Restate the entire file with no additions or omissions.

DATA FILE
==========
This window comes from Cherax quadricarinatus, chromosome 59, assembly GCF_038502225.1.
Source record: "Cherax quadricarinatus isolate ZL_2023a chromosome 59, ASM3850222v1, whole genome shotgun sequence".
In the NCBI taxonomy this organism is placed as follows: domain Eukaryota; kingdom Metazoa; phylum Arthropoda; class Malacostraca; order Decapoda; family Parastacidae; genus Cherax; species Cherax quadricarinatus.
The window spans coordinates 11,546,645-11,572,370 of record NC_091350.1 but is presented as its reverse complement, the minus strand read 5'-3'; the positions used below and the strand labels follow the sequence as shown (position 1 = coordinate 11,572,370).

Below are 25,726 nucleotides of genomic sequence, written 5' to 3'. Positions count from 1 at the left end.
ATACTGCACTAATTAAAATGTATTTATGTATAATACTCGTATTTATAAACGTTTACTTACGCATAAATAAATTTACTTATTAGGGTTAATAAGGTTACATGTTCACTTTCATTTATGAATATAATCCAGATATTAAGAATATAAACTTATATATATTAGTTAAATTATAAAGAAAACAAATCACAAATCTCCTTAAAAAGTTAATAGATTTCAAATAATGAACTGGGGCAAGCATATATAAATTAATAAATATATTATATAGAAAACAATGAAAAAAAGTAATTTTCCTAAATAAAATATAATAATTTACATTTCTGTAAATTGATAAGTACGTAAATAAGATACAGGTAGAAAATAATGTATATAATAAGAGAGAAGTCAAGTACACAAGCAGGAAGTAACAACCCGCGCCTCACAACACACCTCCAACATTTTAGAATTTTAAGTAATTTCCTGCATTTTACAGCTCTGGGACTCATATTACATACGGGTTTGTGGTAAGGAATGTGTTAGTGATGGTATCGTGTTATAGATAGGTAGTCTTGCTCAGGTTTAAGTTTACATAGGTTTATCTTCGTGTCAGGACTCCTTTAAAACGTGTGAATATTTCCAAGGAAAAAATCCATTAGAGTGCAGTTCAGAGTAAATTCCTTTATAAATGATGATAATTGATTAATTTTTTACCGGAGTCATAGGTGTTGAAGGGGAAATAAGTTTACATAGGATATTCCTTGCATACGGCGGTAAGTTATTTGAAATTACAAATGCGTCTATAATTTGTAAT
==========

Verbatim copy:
This window comes from Cherax quadricarinatus, chromosome 59, assembly GCF_038502225.1.
Source record: "Cherax quadricarinatus isolate ZL_2023a chromosome 59, ASM3850222v1, whole genome shotgun sequence".
In the NCBI taxonomy this organism is placed as follows: domain Eukaryota; kingdom Metazoa; phylum Arthropoda; class Malacostraca; order Decapoda; family Parastacidae; genus Cherax; species Cherax quadricarinatus.
The window spans coordinates 11,546,645-11,572,370 of record NC_091350.1 but is presented as its reverse complement, the minus strand read 5'-3'; the positions used below and the strand labels follow the sequence as shown (position 1 = coordinate 11,572,370).

Below are 25,726 nucleotides of genomic sequence, written 5' to 3'. Positions count from 1 at the left end.
ATACTGCACTAATTAAAATGTATTTATGTATAATACTCGTATTTATAAACGTTTACTTACGCATAAATAAATTTACTTATTAGGGTTAATAAGGTTACATGTTCACTTTCATTTATGAATATAATCCAGATATTAAGAATATAAACTTATATATATTAGTTAAATTATAAAGAAAACAAATCACAAATCTCCTTAAAAAGTTAATAGATTTCAAATAATGAACTGGGGCAAGCATATATAAATTAATAAATATATTATATAGAAAACAATGAAAAAAAGTAATTTTCCTAAATAAAATATAATAATTTACATTTCTGTAAATTGATAAGTACGTAAATAAGATACAGGTAGAAAATAATGTATATAATAAGAGAGAAGTCAAGTACACAAGCAGGAAGTAACAACCCGCGCCTCACAACACACCTCCAACATTTTAGAATTTTAAGTAATTTCCTGCATTTTACAGCTCTGGGACTCATATTACATACGGGTTTGTGGTAAGGAATGTGTTAGTGATGGTATCGTGTTATAGATAGGTAGTCTTGCTCAGGTTTAAGTTTACATAGGTTTATCTTCGTGTCAGGACTCCTTTAAAACGTGTGAATATTTCCAAGGAAAAAATCCATTAGAGTGCAGTTCAGAGTAAATTCCTTTATAAATGATGATAATTGATTAATTTTTTACCGGAGTCATAGGTGTTGAAGGGGAAATAAGTTTACATAGGATATTCCTTGCATACGGCGGTAAGTTATTTGAAATTACAAATGCGTCTATAATTTGTAAT